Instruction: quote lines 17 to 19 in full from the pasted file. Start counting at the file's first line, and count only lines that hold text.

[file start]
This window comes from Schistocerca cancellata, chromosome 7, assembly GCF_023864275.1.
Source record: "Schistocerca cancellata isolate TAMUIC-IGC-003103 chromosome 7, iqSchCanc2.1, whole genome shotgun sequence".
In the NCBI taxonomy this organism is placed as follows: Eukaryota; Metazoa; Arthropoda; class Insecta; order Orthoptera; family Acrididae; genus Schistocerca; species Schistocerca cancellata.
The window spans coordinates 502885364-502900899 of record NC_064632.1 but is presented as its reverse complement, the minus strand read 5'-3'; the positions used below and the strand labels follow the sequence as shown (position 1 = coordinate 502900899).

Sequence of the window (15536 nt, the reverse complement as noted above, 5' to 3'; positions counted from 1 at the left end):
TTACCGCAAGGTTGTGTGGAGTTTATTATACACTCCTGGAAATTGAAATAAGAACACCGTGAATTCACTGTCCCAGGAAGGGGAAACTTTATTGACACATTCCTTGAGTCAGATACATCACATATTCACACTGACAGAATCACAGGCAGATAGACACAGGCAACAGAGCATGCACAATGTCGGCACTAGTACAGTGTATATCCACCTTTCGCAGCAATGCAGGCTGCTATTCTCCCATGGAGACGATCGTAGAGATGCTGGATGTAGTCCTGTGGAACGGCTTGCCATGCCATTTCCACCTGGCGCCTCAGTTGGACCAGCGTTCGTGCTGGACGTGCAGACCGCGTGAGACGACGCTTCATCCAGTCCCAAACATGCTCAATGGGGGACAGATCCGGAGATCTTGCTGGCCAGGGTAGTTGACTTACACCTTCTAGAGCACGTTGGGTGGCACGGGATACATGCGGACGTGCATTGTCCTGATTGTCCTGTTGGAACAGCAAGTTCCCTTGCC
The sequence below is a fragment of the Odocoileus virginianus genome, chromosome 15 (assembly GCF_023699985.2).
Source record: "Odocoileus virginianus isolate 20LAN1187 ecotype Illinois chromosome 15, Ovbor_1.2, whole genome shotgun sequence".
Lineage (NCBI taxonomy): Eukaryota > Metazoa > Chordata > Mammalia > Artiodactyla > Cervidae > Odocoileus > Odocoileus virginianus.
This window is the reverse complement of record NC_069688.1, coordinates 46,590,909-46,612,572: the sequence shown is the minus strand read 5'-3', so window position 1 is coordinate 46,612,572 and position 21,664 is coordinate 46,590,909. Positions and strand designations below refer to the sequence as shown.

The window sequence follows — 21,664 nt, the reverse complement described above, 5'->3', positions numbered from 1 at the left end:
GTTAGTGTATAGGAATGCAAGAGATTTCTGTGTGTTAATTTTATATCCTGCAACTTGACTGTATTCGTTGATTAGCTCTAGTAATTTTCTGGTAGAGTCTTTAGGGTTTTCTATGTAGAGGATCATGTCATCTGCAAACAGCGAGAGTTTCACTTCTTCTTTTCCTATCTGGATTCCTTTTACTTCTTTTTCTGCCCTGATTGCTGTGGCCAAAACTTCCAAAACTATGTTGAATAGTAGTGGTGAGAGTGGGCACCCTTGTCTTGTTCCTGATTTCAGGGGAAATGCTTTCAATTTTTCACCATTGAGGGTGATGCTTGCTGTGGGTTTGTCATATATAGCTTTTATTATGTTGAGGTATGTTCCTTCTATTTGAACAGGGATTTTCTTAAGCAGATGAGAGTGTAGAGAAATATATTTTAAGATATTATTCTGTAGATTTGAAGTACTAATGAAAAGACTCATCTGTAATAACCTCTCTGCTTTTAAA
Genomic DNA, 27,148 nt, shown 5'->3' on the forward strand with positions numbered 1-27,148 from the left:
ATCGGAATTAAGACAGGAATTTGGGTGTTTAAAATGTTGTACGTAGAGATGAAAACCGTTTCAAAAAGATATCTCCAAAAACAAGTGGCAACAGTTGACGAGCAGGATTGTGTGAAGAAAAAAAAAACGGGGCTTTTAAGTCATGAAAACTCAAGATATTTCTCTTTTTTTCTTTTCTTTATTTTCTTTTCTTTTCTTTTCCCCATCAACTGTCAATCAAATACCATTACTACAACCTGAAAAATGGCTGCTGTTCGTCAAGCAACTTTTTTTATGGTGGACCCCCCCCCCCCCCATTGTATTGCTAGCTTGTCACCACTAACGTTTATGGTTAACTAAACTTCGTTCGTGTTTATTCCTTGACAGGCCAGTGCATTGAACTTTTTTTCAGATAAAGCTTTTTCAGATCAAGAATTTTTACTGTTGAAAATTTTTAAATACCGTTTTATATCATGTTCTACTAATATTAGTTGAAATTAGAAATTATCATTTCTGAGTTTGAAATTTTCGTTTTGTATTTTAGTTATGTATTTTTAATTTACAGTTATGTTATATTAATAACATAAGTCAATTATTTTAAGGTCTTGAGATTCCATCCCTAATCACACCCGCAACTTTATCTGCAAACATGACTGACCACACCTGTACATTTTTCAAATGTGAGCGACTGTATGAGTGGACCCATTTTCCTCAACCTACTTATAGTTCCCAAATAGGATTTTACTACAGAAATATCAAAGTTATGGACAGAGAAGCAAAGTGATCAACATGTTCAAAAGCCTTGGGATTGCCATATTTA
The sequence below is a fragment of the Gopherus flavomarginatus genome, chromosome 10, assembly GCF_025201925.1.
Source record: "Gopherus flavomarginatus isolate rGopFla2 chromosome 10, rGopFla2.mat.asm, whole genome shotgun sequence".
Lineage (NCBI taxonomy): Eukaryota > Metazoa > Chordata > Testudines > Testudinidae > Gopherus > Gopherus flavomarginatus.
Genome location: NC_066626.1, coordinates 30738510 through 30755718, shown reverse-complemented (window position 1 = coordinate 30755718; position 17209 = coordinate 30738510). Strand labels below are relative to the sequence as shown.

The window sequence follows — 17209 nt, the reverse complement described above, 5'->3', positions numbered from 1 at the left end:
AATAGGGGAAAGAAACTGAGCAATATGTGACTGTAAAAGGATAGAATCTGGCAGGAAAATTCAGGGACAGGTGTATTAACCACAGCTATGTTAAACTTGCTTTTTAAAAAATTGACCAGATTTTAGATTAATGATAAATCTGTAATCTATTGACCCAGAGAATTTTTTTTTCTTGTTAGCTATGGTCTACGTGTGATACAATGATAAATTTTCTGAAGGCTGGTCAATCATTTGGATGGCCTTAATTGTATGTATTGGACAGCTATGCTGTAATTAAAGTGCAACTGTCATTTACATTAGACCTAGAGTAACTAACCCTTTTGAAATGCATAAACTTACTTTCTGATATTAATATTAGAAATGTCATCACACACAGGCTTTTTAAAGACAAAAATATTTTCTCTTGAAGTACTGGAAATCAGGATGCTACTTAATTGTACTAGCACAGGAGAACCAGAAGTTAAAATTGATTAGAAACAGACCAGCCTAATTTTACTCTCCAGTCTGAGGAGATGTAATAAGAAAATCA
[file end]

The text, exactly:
Lineage (NCBI taxonomy): Eukaryota > Metazoa > Chordata > Testudines > Testudinidae > Gopherus > Gopherus flavomarginatus.
Genome location: NC_066626.1, coordinates 30738510 through 30755718, shown reverse-complemented (window position 1 = coordinate 30755718; position 17209 = coordinate 30738510). Strand labels below are relative to the sequence as shown.

The window sequence follows — 17209 nt, the reverse complement described above, 5'->3', positions numbered from 1 at the left end: